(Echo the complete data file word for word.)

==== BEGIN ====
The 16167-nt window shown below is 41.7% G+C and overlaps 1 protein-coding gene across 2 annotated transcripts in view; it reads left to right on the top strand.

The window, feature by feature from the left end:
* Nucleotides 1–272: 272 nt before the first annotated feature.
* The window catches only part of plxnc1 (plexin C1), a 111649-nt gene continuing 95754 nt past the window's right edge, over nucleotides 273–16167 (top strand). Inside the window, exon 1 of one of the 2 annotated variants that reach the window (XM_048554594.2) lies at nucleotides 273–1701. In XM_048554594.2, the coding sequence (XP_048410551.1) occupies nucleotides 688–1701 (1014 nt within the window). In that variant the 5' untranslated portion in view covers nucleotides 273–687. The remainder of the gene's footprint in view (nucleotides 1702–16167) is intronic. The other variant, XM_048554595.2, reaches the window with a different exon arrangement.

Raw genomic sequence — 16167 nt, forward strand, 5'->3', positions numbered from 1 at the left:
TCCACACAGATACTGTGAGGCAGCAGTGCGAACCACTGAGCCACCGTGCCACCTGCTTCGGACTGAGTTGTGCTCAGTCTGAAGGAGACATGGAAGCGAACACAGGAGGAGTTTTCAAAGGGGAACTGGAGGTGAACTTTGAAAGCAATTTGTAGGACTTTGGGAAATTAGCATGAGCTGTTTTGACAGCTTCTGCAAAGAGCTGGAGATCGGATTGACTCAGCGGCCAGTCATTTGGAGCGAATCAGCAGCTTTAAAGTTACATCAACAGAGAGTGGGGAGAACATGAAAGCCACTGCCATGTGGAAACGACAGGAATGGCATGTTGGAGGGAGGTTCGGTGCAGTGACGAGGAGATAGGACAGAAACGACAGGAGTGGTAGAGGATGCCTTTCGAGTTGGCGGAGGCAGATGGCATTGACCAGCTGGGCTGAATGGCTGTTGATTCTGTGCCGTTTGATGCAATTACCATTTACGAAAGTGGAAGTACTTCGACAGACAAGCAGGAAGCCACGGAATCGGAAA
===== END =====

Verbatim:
The 16167-nt window shown below is 41.7% G+C and overlaps 1 protein-coding gene across 2 annotated transcripts in view; it reads left to right on the top strand.

The window, feature by feature from the left end:
* Nucleotides 1–272: 272 nt before the first annotated feature.
* The window catches only part of plxnc1 (plexin C1), a 111649-nt gene continuing 95754 nt past the window's right edge, over nucleotides 273–16167 (top strand). Inside the window, exon 1 of one of the 2 annotated variants that reach the window (XM_048554594.2) lies at nucleotides 273–1701. In XM_048554594.2, the coding sequence (XP_048410551.1) occupies nucleotides 688–1701 (1014 nt within the window). In that variant the 5' untranslated portion in view covers nucleotides 273–687. The remainder of the gene's footprint in view (nucleotides 1702–16167) is intronic. The other variant, XM_048554595.2, reaches the window with a different exon arrangement.

Raw genomic sequence — 16167 nt, forward strand, 5'->3', positions numbered from 1 at the left:
TCCACACAGATACTGTGAGGCAGCAGTGCGAACCACTGAGCCACCGTGCCACCTGCTTCGGACTGAGTTGTGCTCAGTCTGAAGGAGACATGGAAGCGAACACAGGAGGAGTTTTCAAAGGGGAACTGGAGGTGAACTTTGAAAGCAATTTGTAGGACTTTGGGAAATTAGCATGAGCTGTTTTGACAGCTTCTGCAAAGAGCTGGAGATCGGATTGACTCAGCGGCCAGTCATTTGGAGCGAATCAGCAGCTTTAAAGTTACATCAACAGAGAGTGGGGAGAACATGAAAGCCACTGCCATGTGGAAACGACAGGAATGGCATGTTGGAGGGAGGTTCGGTGCAGTGACGAGGAGATAGGACAGAAACGACAGGAGTGGTAGAGGATGCCTTTCGAGTTGGCGGAGGCAGATGGCATTGACCAGCTGGGCTGAATGGCTGTTGATTCTGTGCCGTTTGATGCAATTACCATTTACGAAAGTGGAAGTACTTCGACAGACAAGCAGGAAGCCACGGAATCGGAAA